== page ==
46. After Bindoff et al., 2007, in IPCC Fourth Assessment Report; data from Levitus et al., 2005 Observed global annual ocean heat content for 0 - 700m layer Ocean heat content anomaly rel . to 1961-90 (black curve) i.e. global upper ocean heat storage in response to accumulated heat flux imbalance (surface + exchange with lower layers) Figure 7.18 [Heat content anom. = (temperature anom x heat capacity x density), integrated surface to 700m depth over global ocean area] [For refc: 1 Wm-2 surface heat flux anom. = 1.1x1022 J/yr over 3.6x1014m2 ocean] Shaded area = 90% confidence interval Variations: natural variability and sampling error Neelin, 2011. Climate Change and Climate Modeling, Cambridge UP

  47. Red reconstructed sea level fields rel. to 1961-90 [tide gauges avgd using spatial patterns from recent satellite data; Church & White, 2006] Blue curve coastal tide gauge measurements [rel. to 1961-90; alt method; Holgate & Woodworth, 2004] Black curve satellite altimetry rel. to 1993-2001 (After Bindoff et al 2007) Error bars denote 90% confidence interval Observed annual average anomalies of global mean sea level (mm) 1961 to 2003 trend in global mean sea level rise est. ~ 13 to 23 mm/decade Figure 7.19 After Bindoff et al., 2007, in IPCC Fourth Assessment Report, 2007 Neelin, 2011. Climate Change and Climate Modeling, Cambridge UP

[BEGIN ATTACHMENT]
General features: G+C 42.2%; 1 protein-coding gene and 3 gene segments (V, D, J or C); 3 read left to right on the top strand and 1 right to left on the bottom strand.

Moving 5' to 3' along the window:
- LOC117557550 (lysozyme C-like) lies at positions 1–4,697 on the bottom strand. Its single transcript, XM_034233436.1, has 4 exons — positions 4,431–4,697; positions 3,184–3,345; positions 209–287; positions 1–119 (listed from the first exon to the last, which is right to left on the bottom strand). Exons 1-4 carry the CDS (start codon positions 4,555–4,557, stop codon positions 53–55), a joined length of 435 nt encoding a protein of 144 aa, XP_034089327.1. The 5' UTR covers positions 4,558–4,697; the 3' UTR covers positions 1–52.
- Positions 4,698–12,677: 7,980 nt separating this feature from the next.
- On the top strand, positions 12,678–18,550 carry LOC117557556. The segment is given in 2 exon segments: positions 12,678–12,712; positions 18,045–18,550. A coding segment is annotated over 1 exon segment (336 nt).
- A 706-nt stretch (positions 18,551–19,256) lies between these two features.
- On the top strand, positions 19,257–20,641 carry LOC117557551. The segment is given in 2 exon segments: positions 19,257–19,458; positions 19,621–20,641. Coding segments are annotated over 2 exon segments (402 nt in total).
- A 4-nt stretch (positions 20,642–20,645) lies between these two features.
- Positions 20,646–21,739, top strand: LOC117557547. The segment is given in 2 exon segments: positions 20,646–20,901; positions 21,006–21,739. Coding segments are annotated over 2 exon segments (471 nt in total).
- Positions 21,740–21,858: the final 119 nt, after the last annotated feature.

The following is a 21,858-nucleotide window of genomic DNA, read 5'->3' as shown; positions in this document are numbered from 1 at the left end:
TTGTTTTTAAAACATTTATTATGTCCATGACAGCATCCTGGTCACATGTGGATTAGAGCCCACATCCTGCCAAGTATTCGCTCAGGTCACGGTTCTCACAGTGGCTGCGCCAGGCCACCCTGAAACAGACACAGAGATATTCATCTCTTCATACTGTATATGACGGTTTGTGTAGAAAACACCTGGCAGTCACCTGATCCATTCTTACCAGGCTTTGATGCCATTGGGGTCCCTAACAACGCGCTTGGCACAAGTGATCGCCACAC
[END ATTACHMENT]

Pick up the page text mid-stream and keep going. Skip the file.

48. 7.7Emissions paths and their impacts Radiative forcing as a function of time for various climate forcing scenarios Recall: emissions scenarios • SRES: • A1FI (fossil intensive), • A1T (green technology), • A1B (balance of these), • A2,B2(regional economics) • B1 “greenest” • IS92a scenario used in many • studies before 2005 Figure 7.2 Adapted from Meehl et al., 2007 in in IPCC Fourth Assessment Report Neelin, 2011. Climate Change and Climate Modeling, Cambridge UP

  49. Recall: emissions scenarios Radiative forcing as a function of time for various climate forcing scenarios Focus on A2, A1B, B1 • SRES: • A1FI (fossil intensive), • A1T (green technology), • A1B (balance of these), • A2,B2 (regional economics) • B1 “greenest” • IS92a scenario used in many studies before 2005 Adapted from Meehl et al., 2007 in in IPCC Fourth Assessment Report Neelin, 2011. Climate Change and Climate Modeling, Cambridge UP

  50. Recall: Other emissions scenarios A1 low population growth, rapid economic growth, reduction in regional income differences A1B: energy mix, incl. non-fossil fuel A2: uneven regional economic growth, high income toward non-fossil, population 15 billion in 2100 B1: like A1 but resource-efficient technology. Emphasis on global economic, social, and environmental sustainability, equity. Neelin, 2011. Climate Change and Climate Modeling, Cambridge UP